I’ve recently celebrated my one year London-versary and it got me thinking about everything I accomplished in the past 365 days since I packed my favourite belongings into two suitcases and flew 29 hours and 18,000km to my new overseas home. I’ve visited 14 countries (and three of those twice), eaten about 26 bags of Percy Pigs, taken over 20,000 photos and stayed in a castle, a hanging tree tent and a hotel room on the 116th floor. What a rollercoaster, but I wouldn’t change it for the world. Here are five things I have learnt from my first year living abroad.
1. Every emotion is intensified
Good days are absolutely epic, but when you’re so far from comfort and safety, the bad days can feel like everything is way worse than it actually is. Living overseas means you’re more on edge than your usual at-home self – so naturally your emotions are going to be stronger either way. My emotional range has expanded from ‘pretty happy’ to ‘totally living the dream’, but also from ‘annoyed but I’ll sleep it off’ to ‘I think the world is ending’. You’ve got to love every minute of the sky highs, but also be prepared for the rock bottom lows – then use the anticipation of the next sky high to get out of it.
2. You learn to live with uncertainty
I’m a planner through and through. I’m obsessed with spreadsheets, I like organising trips in advance and I find it reassuring having a general idea of where my life is going. When you’re on a two-year visa with no way of securing anything past that point, it makes it pretty tough to get settled – so you’ve just gotta deal with it. If you asked me each Monday for the past 52 weeks where I thought I would be a year from then, I would’ve answered differently probably every time.
Visas end, job contracts run out, friends leave and the novelty sometimes wears off, so unless you’re lucky enough to have the indefinite right to live in whatever country you’ve moved to, you’ll always have ‘what next?’ in the back of your mind. I have no idea where I’ll be, what I’ll be doing or who I’ll be with a year from now, but that’s all part of the fun.
3. Home is always there
It’s scary moving away from friends and family and you’ll no doubt feel like you’re going to miss all the fun. Sure, you might not be around to have a birthday dinner with your bestie or visit your new niece in the hospital, but generally the timelines of family and friends back home are far less hectic than your new life abroad, so you don’t miss as much as you’d expect. I visited after nine months of being away and almost everything was exactly the same, except McDonalds stopped selling my favourite loaded fries 🙁 there might be some new houses, new jobs or new relationships, but overall your old life is still there for you if you need it, which definitely gives you some peace of mind.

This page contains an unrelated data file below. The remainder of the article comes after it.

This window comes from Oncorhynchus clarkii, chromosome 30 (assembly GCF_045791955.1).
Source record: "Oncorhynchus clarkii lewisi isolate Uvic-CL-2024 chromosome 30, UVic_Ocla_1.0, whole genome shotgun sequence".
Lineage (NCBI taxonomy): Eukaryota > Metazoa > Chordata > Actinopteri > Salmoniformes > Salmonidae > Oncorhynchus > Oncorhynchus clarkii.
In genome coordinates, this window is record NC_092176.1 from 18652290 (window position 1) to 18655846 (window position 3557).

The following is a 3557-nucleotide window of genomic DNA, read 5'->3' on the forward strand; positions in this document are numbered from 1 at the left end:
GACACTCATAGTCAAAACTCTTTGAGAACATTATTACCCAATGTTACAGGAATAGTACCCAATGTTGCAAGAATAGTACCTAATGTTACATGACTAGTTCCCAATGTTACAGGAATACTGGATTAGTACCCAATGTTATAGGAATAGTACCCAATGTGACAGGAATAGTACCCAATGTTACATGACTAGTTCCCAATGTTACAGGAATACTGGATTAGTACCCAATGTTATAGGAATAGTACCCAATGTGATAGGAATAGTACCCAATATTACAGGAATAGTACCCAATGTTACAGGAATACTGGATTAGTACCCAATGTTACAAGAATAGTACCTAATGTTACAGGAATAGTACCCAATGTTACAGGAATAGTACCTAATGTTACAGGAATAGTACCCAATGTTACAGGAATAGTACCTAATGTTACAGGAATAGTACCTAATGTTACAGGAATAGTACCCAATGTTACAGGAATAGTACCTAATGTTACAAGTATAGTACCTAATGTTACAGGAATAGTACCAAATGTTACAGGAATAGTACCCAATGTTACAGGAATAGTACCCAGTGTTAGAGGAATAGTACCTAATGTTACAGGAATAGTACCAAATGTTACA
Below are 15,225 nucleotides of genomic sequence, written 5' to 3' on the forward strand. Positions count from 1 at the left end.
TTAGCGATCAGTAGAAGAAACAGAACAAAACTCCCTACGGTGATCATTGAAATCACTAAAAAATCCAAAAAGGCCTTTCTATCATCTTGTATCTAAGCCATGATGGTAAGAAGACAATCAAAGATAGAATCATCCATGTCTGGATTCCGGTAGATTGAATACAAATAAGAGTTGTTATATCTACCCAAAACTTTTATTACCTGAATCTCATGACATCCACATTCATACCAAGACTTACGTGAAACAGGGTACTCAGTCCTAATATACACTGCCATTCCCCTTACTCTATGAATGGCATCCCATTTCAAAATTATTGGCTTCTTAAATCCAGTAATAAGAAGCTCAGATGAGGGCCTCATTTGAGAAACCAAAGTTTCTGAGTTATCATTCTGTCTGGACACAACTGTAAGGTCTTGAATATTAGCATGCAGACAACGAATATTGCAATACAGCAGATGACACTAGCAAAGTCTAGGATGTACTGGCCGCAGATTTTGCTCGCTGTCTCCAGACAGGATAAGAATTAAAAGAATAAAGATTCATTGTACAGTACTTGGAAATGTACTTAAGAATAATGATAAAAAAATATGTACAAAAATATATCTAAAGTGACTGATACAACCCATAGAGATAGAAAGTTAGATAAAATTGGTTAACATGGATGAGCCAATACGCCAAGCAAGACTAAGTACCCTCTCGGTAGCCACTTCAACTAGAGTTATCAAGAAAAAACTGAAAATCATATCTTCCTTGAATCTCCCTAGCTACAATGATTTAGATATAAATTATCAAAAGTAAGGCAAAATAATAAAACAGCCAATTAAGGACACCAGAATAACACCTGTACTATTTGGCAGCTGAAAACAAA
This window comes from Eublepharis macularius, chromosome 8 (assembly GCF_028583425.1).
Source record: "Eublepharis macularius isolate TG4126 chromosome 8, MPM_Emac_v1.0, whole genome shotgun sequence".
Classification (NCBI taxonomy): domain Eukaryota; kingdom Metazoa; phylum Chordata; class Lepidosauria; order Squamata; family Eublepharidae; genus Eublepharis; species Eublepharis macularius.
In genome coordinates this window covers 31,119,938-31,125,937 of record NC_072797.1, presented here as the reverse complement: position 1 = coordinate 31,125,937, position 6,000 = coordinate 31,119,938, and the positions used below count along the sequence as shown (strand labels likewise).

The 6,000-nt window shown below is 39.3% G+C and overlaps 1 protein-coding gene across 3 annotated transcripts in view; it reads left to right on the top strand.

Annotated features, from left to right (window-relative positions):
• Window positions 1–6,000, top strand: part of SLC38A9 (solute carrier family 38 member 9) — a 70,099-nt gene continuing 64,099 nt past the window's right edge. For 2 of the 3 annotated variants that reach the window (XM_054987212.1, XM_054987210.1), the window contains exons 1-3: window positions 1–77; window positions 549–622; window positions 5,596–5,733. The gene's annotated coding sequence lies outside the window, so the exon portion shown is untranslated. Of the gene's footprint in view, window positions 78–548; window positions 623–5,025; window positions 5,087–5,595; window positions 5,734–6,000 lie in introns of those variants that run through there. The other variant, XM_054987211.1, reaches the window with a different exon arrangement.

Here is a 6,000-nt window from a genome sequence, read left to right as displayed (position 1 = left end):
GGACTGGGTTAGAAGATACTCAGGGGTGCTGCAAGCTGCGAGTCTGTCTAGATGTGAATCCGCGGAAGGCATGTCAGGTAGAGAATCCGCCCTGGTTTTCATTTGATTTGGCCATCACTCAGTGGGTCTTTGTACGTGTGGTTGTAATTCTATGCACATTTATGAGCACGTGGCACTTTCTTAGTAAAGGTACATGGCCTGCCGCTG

4. You’ll be faced with big decisions on a weekly, if not daily, basis.
Whether it’s visa, travel, career or money-related, I swear I’ve made more potentially life-changing decisions in my year overseas than in the rest of my life. If you lock in a 12-month gym contract that means you’re committing to 365 days in the same place, you’ll consider switching jobs just for a better chance at securing a sponsored visa, and dating is always tainted by the possibility of being kicked out of the country in the not-so-far future.
Each weekend is booked up with friends visiting or trips away, so even menial tasks like planning when to see Kinky Boots or hit up the Bring-Your-Own-Cocktail bar takes time and effort, and creates unnecessary (and unexpected) amounts of stress. The overwhelming feeling of having to make so many choices is enough to make anyone want to curl up in a ball in bed and rock themselves to sleep, which brings me to my final point…
5. You’ve got to love yourself, respect yourself and back yourself 100%
There’s no security blanket when you’re 18,000km from home, so the only person you can depend on is yourself. Banish all self-doubt and know that taking the step to move here already means you’re a badass who is accomplishing one of the hardest things in the world – getting out of your comfort zone. If you think you’re not good enough, you’re wrong, and you need to take a step back and focus on self-care for a little bit, both physically and mentally. Make sure you’re getting enough sleep and eating right to fuel your body and mind, avoid situations that feel overwhelming, and focus on the positives of your new home, reminding yourself why you moved in the first place.
Worst comes to worst, things get too much and you move back to family and friends that love you and somewhere that you feel safe and secure. And if this is the worst case scenario, then just imagine how positive the other possibilities are. Living overseas opens a world full of opportunities for you to flourish, with access to countries, careers, friends and fun that you would never meet, visit or experience otherwise – all because you were brave enough to make a game-changing decision to make the move overseas, AND you followed through.
If that’s not enough to level up your self-confidence, then you need some Karamo in your life.
Love yourself big time, you deserve it.
There’s been a huge amount of love for this post and I massively appreciate it. I hope it’s shown all of you expats that these feelings are totally normal, and if you’re thinking of moving abroad I hope it’s given you a realistic idea of what to expect. I’d love for you to follow my adventures, check out my Instagram account here.